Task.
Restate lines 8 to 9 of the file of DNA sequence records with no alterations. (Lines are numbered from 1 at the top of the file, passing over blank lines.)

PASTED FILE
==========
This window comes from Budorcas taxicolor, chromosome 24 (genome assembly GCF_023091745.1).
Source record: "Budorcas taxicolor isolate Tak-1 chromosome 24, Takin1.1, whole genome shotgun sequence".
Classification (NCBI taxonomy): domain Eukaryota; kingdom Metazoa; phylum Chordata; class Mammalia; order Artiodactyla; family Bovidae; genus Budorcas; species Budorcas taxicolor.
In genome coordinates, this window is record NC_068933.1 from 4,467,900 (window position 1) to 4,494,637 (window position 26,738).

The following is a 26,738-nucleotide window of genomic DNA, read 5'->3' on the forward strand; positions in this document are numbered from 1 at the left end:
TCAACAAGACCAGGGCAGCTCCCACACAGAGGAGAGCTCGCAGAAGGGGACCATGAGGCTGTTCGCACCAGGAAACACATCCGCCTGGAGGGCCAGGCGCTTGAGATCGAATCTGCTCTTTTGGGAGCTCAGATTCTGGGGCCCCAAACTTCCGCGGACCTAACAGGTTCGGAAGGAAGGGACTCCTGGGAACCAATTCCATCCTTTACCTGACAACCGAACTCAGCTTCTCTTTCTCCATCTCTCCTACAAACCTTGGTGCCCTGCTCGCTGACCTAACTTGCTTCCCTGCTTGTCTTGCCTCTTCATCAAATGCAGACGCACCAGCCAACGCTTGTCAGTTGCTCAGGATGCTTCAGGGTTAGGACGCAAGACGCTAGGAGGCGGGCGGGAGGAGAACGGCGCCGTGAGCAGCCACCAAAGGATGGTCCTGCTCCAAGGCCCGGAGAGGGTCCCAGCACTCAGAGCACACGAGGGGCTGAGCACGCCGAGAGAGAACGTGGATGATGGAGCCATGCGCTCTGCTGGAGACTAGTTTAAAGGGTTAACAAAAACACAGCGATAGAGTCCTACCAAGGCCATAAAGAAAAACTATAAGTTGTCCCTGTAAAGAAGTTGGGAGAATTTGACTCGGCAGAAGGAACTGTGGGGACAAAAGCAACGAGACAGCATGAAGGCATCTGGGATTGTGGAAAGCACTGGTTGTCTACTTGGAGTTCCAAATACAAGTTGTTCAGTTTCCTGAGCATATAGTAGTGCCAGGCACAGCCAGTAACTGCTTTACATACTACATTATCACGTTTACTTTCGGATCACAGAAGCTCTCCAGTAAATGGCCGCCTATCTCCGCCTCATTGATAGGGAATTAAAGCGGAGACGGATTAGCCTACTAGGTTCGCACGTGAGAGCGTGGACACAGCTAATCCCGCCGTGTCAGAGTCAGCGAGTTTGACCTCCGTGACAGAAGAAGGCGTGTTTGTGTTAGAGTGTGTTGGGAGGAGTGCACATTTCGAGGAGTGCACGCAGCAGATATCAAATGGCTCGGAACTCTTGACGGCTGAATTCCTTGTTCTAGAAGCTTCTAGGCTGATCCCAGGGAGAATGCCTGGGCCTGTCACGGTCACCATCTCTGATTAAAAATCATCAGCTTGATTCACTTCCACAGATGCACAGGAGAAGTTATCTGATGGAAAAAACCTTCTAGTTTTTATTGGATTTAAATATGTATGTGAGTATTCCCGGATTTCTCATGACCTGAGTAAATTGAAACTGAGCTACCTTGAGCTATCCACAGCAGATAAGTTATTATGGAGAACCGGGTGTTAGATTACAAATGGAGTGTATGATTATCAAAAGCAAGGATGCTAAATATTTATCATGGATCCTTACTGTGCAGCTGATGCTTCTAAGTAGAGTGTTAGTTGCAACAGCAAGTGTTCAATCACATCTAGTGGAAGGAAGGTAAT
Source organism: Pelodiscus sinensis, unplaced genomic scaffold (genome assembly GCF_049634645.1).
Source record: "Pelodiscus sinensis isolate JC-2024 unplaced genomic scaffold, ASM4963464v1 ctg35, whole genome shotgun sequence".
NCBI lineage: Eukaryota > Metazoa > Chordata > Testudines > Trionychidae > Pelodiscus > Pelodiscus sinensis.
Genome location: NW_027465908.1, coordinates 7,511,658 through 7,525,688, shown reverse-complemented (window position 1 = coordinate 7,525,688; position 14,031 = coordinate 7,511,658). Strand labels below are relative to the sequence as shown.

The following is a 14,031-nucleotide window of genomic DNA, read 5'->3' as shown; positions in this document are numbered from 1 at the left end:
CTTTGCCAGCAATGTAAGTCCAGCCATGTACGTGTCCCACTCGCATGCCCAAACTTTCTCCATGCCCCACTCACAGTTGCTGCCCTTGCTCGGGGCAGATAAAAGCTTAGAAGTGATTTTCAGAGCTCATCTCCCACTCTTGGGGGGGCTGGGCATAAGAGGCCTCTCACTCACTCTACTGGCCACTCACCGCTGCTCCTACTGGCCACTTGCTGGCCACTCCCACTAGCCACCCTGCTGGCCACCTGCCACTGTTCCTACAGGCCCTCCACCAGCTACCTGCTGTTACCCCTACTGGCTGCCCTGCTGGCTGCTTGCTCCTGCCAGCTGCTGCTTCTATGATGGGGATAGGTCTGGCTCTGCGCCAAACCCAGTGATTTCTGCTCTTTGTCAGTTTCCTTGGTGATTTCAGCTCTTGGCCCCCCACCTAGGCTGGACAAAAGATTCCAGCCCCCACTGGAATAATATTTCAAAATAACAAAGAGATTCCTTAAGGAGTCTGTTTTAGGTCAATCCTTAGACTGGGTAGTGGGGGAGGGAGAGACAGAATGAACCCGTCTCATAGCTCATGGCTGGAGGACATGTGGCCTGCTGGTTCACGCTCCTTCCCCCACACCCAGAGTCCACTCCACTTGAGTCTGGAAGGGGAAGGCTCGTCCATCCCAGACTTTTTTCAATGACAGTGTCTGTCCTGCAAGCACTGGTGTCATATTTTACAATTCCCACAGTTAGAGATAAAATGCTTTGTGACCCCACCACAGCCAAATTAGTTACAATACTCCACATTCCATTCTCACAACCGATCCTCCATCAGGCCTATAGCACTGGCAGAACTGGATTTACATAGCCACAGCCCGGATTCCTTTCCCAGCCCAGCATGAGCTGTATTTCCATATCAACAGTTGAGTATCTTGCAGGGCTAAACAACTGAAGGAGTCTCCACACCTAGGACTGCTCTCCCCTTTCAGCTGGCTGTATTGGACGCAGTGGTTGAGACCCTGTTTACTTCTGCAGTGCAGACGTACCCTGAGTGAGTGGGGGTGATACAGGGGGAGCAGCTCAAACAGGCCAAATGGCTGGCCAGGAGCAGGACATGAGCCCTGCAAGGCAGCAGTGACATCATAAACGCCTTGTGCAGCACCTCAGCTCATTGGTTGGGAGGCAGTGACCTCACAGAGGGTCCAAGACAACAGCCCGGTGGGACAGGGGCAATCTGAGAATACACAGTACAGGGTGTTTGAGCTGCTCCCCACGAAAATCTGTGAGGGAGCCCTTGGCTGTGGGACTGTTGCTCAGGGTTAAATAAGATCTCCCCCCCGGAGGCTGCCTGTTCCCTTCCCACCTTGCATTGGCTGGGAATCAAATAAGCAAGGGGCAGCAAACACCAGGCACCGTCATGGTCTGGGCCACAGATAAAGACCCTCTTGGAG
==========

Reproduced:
Source record: "Pelodiscus sinensis isolate JC-2024 unplaced genomic scaffold, ASM4963464v1 ctg35, whole genome shotgun sequence".
NCBI lineage: Eukaryota > Metazoa > Chordata > Testudines > Trionychidae > Pelodiscus > Pelodiscus sinensis.